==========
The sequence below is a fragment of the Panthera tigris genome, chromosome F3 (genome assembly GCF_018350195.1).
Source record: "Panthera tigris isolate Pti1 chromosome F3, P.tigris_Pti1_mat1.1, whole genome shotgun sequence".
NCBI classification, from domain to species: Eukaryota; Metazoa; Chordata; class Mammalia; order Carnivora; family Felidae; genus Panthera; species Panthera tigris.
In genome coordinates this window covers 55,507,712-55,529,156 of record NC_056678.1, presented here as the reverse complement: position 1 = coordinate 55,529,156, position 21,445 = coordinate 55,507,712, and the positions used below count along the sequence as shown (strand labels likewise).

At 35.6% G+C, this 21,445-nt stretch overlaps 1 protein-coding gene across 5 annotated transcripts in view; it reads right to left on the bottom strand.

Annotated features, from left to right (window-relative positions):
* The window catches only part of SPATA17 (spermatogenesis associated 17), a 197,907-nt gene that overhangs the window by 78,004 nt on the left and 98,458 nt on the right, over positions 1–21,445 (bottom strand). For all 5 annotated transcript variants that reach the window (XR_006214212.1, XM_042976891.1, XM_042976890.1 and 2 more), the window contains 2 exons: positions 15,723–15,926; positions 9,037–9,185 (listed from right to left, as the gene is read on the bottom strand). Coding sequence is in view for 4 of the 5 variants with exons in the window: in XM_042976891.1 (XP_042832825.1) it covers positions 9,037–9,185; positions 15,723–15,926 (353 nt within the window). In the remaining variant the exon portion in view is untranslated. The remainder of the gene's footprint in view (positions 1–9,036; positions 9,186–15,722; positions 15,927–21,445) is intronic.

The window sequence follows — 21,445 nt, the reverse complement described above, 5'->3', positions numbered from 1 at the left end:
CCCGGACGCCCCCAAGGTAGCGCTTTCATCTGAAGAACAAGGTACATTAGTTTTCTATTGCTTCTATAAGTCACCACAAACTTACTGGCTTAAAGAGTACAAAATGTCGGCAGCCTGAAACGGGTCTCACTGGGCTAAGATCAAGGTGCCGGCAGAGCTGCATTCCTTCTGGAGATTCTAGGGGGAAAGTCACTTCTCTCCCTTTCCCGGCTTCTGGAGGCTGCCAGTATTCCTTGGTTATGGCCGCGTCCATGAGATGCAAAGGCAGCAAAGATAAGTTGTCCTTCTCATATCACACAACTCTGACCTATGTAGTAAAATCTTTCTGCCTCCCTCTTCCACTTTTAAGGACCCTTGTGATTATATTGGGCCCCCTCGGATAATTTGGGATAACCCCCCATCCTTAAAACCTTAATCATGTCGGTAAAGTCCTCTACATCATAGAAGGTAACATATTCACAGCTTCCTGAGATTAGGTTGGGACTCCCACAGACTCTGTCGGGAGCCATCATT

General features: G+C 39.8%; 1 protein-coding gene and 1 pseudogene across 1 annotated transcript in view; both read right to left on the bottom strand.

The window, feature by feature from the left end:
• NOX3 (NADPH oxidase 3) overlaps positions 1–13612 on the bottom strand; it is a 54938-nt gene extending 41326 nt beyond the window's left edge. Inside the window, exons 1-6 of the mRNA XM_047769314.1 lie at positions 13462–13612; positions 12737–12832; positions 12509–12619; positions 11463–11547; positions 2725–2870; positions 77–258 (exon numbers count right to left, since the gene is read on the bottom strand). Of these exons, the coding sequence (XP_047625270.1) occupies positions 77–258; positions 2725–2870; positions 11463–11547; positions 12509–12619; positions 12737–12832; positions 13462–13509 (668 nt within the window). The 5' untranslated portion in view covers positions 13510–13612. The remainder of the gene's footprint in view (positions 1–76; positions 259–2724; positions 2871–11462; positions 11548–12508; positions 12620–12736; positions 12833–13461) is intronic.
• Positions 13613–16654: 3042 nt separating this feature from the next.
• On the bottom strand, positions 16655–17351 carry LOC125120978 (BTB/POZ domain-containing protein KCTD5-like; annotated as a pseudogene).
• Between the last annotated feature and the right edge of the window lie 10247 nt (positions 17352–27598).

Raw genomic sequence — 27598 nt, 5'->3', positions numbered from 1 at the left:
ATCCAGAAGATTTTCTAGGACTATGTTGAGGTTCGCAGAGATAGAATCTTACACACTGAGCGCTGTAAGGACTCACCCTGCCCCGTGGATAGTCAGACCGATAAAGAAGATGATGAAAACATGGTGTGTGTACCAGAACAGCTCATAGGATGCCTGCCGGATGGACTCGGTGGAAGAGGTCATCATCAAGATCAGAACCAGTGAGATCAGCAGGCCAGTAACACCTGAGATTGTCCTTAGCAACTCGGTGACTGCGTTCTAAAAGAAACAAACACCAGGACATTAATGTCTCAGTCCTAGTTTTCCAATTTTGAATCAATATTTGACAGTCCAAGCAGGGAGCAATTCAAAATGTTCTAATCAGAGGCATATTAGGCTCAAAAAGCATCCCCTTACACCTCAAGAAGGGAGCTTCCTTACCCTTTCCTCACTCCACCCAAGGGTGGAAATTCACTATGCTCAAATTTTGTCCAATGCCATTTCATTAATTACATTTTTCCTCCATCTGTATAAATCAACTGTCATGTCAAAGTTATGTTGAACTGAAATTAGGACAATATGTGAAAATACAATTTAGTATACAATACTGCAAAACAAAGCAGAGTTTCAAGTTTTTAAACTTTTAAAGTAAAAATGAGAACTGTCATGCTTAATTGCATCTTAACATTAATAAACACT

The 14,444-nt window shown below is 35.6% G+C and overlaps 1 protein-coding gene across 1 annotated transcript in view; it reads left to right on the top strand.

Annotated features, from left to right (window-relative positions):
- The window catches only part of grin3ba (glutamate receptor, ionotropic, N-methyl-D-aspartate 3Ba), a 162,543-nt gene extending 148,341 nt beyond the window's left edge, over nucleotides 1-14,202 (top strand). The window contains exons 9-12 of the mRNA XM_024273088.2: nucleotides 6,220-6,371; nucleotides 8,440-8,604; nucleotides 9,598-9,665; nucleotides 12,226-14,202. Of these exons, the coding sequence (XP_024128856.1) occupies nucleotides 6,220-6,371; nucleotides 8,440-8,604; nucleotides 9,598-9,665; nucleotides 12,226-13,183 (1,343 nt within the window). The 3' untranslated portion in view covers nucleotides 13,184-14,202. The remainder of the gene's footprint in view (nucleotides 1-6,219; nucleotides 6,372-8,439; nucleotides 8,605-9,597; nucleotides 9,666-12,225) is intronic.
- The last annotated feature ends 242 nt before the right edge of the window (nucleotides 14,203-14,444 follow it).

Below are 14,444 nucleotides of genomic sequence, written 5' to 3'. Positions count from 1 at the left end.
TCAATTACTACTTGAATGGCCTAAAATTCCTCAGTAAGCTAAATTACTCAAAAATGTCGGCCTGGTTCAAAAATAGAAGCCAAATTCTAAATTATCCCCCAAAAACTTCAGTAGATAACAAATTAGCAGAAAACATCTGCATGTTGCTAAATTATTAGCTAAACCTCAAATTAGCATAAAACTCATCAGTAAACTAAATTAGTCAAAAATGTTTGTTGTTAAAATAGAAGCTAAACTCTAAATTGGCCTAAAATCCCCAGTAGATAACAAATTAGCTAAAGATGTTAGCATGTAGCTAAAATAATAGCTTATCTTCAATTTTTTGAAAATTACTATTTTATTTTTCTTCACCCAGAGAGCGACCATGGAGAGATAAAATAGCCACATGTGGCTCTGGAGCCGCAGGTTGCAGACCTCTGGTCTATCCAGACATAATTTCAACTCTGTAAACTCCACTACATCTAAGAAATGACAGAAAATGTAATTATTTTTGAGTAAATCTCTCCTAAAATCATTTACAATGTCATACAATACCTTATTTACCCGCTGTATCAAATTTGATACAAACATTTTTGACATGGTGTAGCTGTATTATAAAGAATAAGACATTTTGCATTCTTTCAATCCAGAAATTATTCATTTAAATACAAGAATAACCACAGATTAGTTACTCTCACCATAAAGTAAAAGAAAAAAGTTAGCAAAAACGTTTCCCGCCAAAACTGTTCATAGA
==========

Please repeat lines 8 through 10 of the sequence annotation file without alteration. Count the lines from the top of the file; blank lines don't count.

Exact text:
The window sequence follows — 21,445 nt, the reverse complement described above, 5'->3', positions numbered from 1 at the left end:
CCCGGACGCCCCCAAGGTAGCGCTTTCATCTGAAGAACAAGGTACATTAGTTTTCTATTGCTTCTATAAGTCACCACAAACTTACTGGCTTAAAGAGTACAAAATGTCGGCAGCCTGAAACGGGTCTCACTGGGCTAAGATCAAGGTGCCGGCAGAGCTGCATTCCTTCTGGAGATTCTAGGGGGAAAGTCACTTCTCTCCCTTTCCCGGCTTCTGGAGGCTGCCAGTATTCCTTGGTTATGGCCGCGTCCATGAGATGCAAAGGCAGCAAAGATAAGTTGTCCTTCTCATATCACACAACTCTGACCTATGTAGTAAAATCTTTCTGCCTCCCTCTTCCACTTTTAAGGACCCTTGTGATTATATTGGGCCCCCTCGGATAATTTGGGATAACCCCCCATCCTTAAAACCTTAATCATGTCGGTAAAGTCCTCTACATCATAGAAGGTAACATATTCACAGCTTCCTGAGATTAGGTTGGGACTCCCACAGACTCTGTCGGGAGCCATCATT

General features: G+C 39.8%; 1 protein-coding gene and 1 pseudogene across 1 annotated transcript in view; both read right to left on the bottom strand.